When Cam finally came home we were anxious to get back to normal. He had only been home for 2 weeks when the seizures started. At first, I wasn’t sure what was happening because his symptoms were unlike those of any seizures I was familiar with. He would start with a small twitch in his left eye that would move down his face to his mouth. His eyes would roll back and he would stop breathing. Most people who experience seizures will spontaneously resume breathing once the seizure ends. Cam did not. He required CPR rescue breathing after every seizure. He had to go back on the apnea monitor. It took 3 pediatric neurologists before he was finally properly diagnosed with an uncommon seizure disorder. One more medication to add to the daily regimen. It took us 14 months to get his seizures under control to the point where we didn’t live in daily fear that he would die.
This is just the tip of the iceberg of Cam’s medical needs. He required many surgeries over the years. He was g-tube dependent long after he was able to eat by mouth because he suffered from tracheolyringomalacia. Removing the g-tube was an ordeal in itself. What should have been a simple, outpatient procedure turned into a 2 month nightmare. Two days after the outpatient procedure to remove the g-button and stitch the tract closed, it split open. Literally split open, spilling the contents of his stomach all over the floor. I was in labor with Maia at the time and Cam was with my mom. He was rushed into emergency surgery and they stitched it closed once again. Four days later, the tract opened again. This time, he required major abdominal and stomach reconstructive surgery. They actually took his stomach out of his body, removed a part of it, sewed it closed and put it back inside his abdomen. They used muscle and tissue to close fill in the original tract and told us to pray. I was still hospitalized recovering from a blood clot after delivering Maia so poor Matt was rotating between my room and Cam’s room. We lived in fear for weeks that it would split open again. But it didn’t. Finally, he could eat and drink by mouth, he could wear cute short and t-shirts without the fear of getting the button caught on something. I didn’t have to worry about him opening the button or pulling it out. Progress.
When we were first approached about adopting Cam (when he was 17 months old), we were hesitant. I won’t lie about it. I had missed most of Ty’s third year of life due to extended hospital stays, surgeries and unexpected hurdles. Cam’s mother had long since realized that she could not care for him properly and was willing to relinquish her rights but only to us. If we were not willing to adopt him then she was not willing to relinquish. Nothing like a little bit of pressure to help you make a decision that will change the rest of your life. By this point, Cam had been a integral part of our family for 16 months. But those 16 months had been fraught with uncertainty, stress, and fear. We asked the social worker to pursue other adoptive placements for Cam while they prepared for a TPR trial. We were not sure we were ready to adopt a child with these needs, who would also require life long care.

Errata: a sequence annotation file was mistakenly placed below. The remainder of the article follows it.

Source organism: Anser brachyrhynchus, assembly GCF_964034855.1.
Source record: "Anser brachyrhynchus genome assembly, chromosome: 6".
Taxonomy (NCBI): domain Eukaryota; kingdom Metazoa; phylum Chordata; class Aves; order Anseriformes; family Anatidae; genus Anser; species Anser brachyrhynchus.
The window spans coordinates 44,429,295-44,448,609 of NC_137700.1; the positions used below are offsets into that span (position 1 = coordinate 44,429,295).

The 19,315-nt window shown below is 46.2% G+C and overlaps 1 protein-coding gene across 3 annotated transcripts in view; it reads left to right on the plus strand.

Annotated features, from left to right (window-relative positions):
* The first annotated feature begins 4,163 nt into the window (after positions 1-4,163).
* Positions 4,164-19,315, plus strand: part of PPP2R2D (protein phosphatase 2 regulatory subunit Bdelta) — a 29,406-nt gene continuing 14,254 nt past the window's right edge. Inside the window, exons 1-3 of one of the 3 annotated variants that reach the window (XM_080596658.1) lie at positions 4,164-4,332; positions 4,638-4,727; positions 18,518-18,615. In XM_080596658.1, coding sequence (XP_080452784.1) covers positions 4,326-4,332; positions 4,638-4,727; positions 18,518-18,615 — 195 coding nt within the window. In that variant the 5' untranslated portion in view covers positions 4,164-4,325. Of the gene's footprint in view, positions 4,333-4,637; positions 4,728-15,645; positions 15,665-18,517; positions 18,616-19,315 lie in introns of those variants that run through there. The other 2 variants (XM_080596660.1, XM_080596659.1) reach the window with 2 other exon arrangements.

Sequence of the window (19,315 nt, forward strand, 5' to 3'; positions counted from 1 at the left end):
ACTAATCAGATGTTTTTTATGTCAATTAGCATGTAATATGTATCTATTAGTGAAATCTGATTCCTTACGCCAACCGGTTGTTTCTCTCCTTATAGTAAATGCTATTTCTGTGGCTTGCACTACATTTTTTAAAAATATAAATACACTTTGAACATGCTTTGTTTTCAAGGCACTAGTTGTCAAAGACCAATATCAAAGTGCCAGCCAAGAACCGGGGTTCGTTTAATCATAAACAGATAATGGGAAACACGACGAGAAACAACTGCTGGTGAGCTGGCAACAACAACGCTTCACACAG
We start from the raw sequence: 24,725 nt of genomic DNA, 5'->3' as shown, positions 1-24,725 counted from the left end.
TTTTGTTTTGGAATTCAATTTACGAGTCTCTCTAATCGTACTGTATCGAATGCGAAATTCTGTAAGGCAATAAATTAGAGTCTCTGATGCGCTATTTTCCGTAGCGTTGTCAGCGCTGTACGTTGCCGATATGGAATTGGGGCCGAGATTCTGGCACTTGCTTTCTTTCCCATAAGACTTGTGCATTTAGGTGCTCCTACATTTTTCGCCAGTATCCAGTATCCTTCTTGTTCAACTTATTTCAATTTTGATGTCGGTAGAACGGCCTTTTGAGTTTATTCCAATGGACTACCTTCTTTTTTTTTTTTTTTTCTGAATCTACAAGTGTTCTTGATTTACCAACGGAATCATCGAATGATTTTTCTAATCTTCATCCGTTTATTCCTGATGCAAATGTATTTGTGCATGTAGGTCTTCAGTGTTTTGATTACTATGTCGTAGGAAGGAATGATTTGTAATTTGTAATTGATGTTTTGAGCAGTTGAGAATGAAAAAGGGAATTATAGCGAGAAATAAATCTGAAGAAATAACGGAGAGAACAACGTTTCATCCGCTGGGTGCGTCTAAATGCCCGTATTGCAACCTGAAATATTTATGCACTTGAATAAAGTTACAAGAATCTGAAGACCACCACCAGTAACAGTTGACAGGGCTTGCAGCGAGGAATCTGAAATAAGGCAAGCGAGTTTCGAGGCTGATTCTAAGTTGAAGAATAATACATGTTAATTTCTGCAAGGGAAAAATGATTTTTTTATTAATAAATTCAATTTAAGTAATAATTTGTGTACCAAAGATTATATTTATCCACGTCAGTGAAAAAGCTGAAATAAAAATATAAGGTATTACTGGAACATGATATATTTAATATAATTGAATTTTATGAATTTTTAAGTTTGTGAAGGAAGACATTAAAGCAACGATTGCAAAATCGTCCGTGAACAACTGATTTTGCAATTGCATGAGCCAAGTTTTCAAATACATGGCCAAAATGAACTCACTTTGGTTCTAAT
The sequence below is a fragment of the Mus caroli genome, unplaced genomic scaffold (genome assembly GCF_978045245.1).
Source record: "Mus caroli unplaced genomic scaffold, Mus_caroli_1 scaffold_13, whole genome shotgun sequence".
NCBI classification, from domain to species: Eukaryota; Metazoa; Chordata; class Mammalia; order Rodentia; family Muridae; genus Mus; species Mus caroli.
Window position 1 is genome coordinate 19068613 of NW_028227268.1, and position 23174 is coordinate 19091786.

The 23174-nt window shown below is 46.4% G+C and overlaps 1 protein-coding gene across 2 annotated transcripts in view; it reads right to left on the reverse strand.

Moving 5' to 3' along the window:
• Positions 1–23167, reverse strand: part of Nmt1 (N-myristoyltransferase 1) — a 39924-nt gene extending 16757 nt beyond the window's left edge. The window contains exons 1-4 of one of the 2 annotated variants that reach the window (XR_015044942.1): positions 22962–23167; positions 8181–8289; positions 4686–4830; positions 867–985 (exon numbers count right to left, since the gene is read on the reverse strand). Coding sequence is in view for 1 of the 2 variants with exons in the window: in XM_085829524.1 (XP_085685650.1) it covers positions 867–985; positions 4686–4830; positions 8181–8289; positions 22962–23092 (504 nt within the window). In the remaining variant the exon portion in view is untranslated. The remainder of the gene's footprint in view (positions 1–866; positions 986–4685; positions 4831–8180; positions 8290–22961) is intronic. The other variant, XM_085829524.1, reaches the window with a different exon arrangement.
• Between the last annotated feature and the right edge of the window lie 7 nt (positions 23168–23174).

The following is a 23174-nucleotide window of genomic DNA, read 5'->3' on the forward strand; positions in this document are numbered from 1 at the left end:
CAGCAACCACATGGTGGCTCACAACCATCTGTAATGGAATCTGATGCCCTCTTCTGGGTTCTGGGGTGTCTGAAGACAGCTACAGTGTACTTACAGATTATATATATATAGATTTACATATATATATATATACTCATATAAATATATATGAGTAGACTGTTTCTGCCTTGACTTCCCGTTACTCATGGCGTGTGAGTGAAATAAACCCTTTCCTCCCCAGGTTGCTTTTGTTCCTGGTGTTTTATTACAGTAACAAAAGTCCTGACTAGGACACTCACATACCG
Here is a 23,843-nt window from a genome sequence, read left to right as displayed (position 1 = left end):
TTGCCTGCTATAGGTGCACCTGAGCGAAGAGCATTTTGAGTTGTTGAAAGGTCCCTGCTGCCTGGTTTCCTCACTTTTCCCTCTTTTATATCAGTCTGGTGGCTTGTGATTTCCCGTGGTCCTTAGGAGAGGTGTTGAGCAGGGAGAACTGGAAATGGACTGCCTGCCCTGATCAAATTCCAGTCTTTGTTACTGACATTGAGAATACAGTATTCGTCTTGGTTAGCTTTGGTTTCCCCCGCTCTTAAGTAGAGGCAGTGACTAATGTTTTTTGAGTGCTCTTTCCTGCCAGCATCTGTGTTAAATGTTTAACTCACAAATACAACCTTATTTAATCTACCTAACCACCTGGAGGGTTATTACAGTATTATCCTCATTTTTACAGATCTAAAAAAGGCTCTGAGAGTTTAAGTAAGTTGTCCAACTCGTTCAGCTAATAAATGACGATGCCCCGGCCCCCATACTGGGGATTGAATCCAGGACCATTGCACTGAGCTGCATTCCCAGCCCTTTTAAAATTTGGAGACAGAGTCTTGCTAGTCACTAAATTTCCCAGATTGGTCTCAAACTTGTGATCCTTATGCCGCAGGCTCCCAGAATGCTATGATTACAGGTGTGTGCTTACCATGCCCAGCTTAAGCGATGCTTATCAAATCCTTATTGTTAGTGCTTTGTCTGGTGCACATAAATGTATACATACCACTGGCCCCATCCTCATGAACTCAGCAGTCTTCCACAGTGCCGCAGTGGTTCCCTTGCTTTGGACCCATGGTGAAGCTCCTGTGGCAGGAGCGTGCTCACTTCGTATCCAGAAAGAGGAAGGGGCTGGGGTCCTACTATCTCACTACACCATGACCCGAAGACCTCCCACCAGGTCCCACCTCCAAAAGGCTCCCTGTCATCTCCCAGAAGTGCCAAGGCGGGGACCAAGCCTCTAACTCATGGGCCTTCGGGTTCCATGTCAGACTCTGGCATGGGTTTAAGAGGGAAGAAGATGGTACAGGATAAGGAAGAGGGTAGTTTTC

Cam’s geneticist put us in touch with the Prader Willi clinic in our state where we were able to get a lot of information and support. We were assured that Cam would live a relatively normal, if restricted, life. He would require constant supervision around food and probably some special educational modifications but it was highly unlikely that his previous level of medical care would continue. The department searched, and I say that with sarcasm, for 3 months for an adoptive family for Cam. They determined that if we were unwilling or unable to adopt him, Cam would be placed in a pediatric facility long term. At 20 months of age, they would place him in a facility. There was no way that we were going to let that happen.
Still harboring some uncertainty that we doing the right thing, we signed the intent to adopt papers. I still feel anger to this day at the pressure the department applied to us. We were backed into a corner and given an ultimatum. I hate that. It’s not that we don’t love Cam, we do. That was never the question or in doubt. But with his sweet smile, big kisses and belly laughs comes huge responsibilities. We were stuck between a rock and a hard place. We loved him and couldn’t bear the thought of him being in a facility but we also knew that his disabilities were extensive already and realistically it could be years before we saw the full extent of his disabilities. We knew we were making a life altering decision, not just for us and for Cam but for Ty and any future children. Cam would need lifelong care. I wouldn’t change the fact that we adopted him. But I am still a tiny bit bitter at being coerced into it and I imagine that I always will be. He deserved to be adopted into the very best family that fit his needs. His interests would have been best served by being an only child. The system failed him despite how very much we love and adore him. His needs should have come first.
We finalized Cam’s adoption on June 26, 2004. He was 21 months old and had been in the system for 20 months.
You can read some more thoughts on our reality of special needs parenting here: